• Business development: We will guide you through business strategy exercises providing you with a clear roadmap to diversify your business, including how to leverage social enterprise collaborations to progress public projects.
  • Understanding the mind of the funder: You will be exposed to different funding and development models through dedicated bid-writing workshops, with bids reviewed by guest contributors currently working in a diverse range of funding environments.
  • Holistic heritage: Leave armed with resources to keep you abreast of relevant policy and guidance, techniques to make more robust methods of co-design and co-production as well as carbon analysis tools that ensure conservation is wedded to environmental and social sustainability.
  • Cases and contacts: Engage with a wealth of case studies drawn from the Architectural Heritage Fund’s exceptional near-fifty-year record of social investment and community wealth building, and gain access to their extensive network of contacts.



Course context

We’re all conservation architects now. Heritage is no longer a dirty word in architecture and development. In a time of planetary crisis, communities and practices must work ever closer towards the goal of strengthening resilience by working with what we have.

Heritage-led and community-led regeneration projects across the UK present not only a focus of this resilience-building but, as the growing market in building reuse and retrofit shows, a tangible and immediate business development opportunity for practices through a recalibrated approach to the existing built environment.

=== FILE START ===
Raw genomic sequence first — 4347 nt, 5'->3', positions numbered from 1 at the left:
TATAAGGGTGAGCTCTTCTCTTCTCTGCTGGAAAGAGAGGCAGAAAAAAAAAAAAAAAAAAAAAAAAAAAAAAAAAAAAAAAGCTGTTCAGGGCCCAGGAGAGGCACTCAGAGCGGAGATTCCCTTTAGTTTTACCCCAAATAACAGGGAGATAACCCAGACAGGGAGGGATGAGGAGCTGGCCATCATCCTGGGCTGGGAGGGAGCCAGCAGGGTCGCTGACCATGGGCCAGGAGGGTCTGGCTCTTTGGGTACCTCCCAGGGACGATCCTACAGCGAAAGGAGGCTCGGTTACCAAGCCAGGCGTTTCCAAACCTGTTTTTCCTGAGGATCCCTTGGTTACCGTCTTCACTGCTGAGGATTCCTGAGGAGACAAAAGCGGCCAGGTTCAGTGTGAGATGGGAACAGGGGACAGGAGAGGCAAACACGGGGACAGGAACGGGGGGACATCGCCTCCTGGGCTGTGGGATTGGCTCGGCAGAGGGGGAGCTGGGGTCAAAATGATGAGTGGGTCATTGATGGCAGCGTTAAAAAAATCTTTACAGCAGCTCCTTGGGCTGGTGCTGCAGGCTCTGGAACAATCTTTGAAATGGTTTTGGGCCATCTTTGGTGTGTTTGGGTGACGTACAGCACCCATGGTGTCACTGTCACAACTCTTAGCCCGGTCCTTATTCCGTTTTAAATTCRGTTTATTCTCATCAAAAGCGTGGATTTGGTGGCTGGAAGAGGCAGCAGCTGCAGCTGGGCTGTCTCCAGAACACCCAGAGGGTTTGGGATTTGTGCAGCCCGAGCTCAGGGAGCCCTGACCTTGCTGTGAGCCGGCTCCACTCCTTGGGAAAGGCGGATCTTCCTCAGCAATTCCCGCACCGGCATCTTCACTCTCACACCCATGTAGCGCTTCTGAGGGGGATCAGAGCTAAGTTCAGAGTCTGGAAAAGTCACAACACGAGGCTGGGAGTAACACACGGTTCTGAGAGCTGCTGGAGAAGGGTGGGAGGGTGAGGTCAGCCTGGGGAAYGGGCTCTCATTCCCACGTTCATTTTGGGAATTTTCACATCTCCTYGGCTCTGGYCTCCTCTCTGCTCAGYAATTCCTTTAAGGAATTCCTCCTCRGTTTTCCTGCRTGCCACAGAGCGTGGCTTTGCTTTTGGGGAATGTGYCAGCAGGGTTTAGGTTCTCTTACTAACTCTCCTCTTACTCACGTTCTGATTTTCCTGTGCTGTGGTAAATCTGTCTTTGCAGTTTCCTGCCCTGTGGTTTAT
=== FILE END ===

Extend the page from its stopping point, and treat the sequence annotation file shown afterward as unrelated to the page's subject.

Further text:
New sets of skills are required to address this commercial, as well as social, imperative in practice: skills that will allow for the development of truly sustainable projects; that provide deeper and more urgent consideration of how work is reoriented ever closer to the intersection of our social and built heritage; and skills that will give their practices the confidence to address how they better serve as role models positively influencing informed, fair and ethical choices over the projects, project teams and supply chains with which they engage.

Designed in collaboration with the Architectural Heritage Fund (AHF), this course brings together designers, social entrepreneurs, communities, clients and policy-makers around a common goal of arming practice with the knowledge and means to unite built and social heritage through business development, co-design and a place-based methodological approach to development.

Course format and objectives